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Stories of Impact



The following originally ran in the Salt Lake Tribune, August 7, 2016.

Many years ago in her seminal work, the “Death and Life of Great American Cities,” Jane Jacobs in an effort to kindle a movement that she hoped would stem the tide of accelerating urban decline, confronted the cannons of “orthodox planning”, and proclaimed; “cities have the capability of providing something for everybody, only because, and only when, they are created for everybody.”

Now, a half century later, the National Development Council (NDC) still subscribes to the fundamental principal that successful economic revitalization can only be achieved when investment decisions include programs and projects that are designed to benefit all residents, but most specifically, benefit the poorest residents of the community.

As president of the nonprofit community and economic development organization, NDC, I am fortunate to work with talented staff and partners across the nation to promote the creation of Homes, Jobs and Community. NDC, like many of our local partners, funds projects in Salt Lake City and in rural and urban communities across the country that focus on job creation, affordable housing and social infrastructure.

We accomplish this using federal tools such as Small Business Administration loans, New Market Tax Credits (NMTC), Low Income Housing Tax Credits (LIHTC), Historic Preservation Tax Credits (HTC), Renewable Energy Tax Credits (RETC) HUD Section 108 Loans, USDA Rural Housing and Economic Development Programs and Tax-Exempt bond financing.

Unfortunately, the market-driven financing equation that supports project finance is out of balance in low income communities. The fact that cost is always greater than value necessitates the need for federal programs, such as those mentioned above. These loans, grants and tax incentives have proven to be the only financing available to build communities for everybody. Recently, Sen. Orrin Hatch, R-Utah, co-sponsored legislation that will expand the Low Income Housing Tax Credit (LIHTC). The LIHTC program provides Federal Investment Tax Credits to private investors to finance the development of affordable housing. The LIHTC program accounts for approximately 90 percent of all affordable rental housing created in the US each year.

Similarly, both as president of NDC, and current president of the NMTC Coalition, I have witnessed first-hand what increasing the flow of capital to low-income communities accomplishes. One needs to look no further than the redevelopment in Salt Lake City over the past 12 years to see the tangible impact of these credits.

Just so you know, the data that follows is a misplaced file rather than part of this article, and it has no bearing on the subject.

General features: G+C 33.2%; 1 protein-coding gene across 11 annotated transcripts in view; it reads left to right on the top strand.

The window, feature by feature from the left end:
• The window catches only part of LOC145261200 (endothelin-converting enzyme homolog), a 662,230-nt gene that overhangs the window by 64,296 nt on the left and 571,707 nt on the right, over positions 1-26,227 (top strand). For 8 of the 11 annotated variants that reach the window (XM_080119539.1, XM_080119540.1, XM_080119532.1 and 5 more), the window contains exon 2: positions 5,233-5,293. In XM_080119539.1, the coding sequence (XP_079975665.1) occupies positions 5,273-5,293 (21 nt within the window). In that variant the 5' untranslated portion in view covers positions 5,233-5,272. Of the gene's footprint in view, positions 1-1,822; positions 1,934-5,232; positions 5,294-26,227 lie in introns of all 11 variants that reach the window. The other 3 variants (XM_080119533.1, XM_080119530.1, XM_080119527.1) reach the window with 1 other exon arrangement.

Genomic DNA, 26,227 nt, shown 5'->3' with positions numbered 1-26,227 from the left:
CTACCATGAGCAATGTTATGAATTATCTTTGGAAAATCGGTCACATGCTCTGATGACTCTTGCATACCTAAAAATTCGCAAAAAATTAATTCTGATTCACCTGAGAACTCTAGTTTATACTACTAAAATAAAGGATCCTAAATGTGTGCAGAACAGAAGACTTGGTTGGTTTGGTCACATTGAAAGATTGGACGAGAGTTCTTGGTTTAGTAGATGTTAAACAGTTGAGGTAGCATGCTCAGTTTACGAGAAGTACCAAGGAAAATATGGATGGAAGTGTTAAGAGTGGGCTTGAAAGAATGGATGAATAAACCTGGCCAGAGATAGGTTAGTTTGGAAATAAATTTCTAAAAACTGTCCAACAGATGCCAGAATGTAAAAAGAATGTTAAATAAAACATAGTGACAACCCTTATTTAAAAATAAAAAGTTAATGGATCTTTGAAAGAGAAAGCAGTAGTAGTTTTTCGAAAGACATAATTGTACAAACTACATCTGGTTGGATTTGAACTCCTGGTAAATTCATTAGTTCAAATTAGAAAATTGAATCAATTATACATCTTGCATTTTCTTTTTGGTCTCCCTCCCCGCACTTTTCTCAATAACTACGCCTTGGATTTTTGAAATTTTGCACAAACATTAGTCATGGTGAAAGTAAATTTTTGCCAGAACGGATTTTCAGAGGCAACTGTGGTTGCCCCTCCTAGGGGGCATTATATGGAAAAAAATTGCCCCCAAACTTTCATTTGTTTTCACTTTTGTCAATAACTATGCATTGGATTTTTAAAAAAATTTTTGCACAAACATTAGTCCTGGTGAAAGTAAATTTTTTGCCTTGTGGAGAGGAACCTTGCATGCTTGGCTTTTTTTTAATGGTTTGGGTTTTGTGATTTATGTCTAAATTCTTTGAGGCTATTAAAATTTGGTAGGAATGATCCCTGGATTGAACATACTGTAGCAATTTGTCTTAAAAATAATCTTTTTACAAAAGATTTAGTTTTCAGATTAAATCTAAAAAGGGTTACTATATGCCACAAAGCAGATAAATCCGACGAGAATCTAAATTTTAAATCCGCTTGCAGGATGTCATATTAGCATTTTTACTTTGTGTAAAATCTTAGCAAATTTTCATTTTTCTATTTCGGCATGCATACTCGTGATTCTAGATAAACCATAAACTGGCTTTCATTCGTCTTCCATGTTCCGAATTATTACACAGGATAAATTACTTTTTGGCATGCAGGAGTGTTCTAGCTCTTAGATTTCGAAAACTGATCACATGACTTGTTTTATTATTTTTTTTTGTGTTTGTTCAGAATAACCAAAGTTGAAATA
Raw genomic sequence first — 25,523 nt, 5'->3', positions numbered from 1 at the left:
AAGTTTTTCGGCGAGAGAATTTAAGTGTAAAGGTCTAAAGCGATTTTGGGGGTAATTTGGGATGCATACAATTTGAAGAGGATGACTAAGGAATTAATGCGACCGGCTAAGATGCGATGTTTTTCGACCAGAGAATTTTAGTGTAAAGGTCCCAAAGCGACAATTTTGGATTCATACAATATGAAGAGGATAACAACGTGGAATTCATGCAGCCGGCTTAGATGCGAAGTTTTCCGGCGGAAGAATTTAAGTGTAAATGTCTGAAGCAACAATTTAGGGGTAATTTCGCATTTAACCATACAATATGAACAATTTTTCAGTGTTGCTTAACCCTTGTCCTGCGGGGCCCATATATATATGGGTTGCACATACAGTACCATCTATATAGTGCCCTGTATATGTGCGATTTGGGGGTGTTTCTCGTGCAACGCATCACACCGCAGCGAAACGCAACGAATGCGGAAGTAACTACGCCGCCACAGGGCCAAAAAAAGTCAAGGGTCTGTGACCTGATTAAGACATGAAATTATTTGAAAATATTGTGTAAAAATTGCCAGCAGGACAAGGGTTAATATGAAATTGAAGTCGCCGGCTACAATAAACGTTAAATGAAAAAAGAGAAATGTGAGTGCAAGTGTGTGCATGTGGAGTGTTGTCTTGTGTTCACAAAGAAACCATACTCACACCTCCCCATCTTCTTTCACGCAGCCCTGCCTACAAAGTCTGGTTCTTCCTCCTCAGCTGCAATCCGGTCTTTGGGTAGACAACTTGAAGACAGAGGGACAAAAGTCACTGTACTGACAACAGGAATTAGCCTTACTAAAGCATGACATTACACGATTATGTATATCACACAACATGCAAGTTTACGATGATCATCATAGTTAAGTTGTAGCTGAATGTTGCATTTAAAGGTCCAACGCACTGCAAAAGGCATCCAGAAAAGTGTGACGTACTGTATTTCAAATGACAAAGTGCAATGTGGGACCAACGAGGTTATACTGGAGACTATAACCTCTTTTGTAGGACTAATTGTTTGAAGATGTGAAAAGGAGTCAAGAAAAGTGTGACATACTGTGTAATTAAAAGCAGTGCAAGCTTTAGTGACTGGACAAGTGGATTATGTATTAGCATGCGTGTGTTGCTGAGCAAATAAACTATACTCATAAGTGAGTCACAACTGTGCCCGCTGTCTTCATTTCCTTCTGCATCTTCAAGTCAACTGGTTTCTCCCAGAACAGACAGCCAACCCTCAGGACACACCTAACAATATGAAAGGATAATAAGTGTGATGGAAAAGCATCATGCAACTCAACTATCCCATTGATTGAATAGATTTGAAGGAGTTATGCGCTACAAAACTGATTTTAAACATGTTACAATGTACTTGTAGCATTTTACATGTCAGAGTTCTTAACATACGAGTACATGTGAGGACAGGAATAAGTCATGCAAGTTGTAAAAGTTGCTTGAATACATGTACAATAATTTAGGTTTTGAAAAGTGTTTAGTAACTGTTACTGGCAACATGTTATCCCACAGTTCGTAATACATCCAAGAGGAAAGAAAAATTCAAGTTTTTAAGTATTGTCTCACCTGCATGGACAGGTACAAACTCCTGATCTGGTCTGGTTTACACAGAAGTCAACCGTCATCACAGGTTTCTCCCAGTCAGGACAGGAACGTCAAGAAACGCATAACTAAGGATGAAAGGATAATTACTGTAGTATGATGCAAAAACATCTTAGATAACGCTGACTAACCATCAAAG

The Capitol Theater renovation in downtown was funded, in part, by a $8 million NMTC Qualified Investment. One of the largest solar installations in Utah, the Salt Lake County Solar Facilities, was also funded with a $7 million NMTC investment. The rooftop solar array provides the convention center with up to 17 percent of its energy. The Magna Library is part of the community of Magna’s plan to revitalize their Main Street. The $8.2 million NMTC investment acted as a catalyst for future neighborhood revitalization. These projects, have had a significant positive impact on job creation, and could not have moved forward in the manner and time in which they did, but for the NMTC funding.

The Greater Salt Lake Development Corporation (GSLDC) is NDC’s $10 million loan fund in partnership with Morgan Stanley, Synchrony and Zions Bank. Funded projects include the expansion of the Red Iguana II Restaurant, the adaptive reuse of a vacant urban warehouse to house Atmosphere Studios, an exhibition design build company.

To build communities for everybody, we must continue to support proven federal programs like NMTC and LIHTC. Hatch has supported measures to ensure these tools continue to be available for communities in need of revitalization and affordable housing, supporting the PATH Act in December 2015, which extended both credits.

Robert W. Davenport was recently elected President of the New Market Tax Credit Coalition, a national organization. He has served as the president of the National Development Council (NDC) since 1986.

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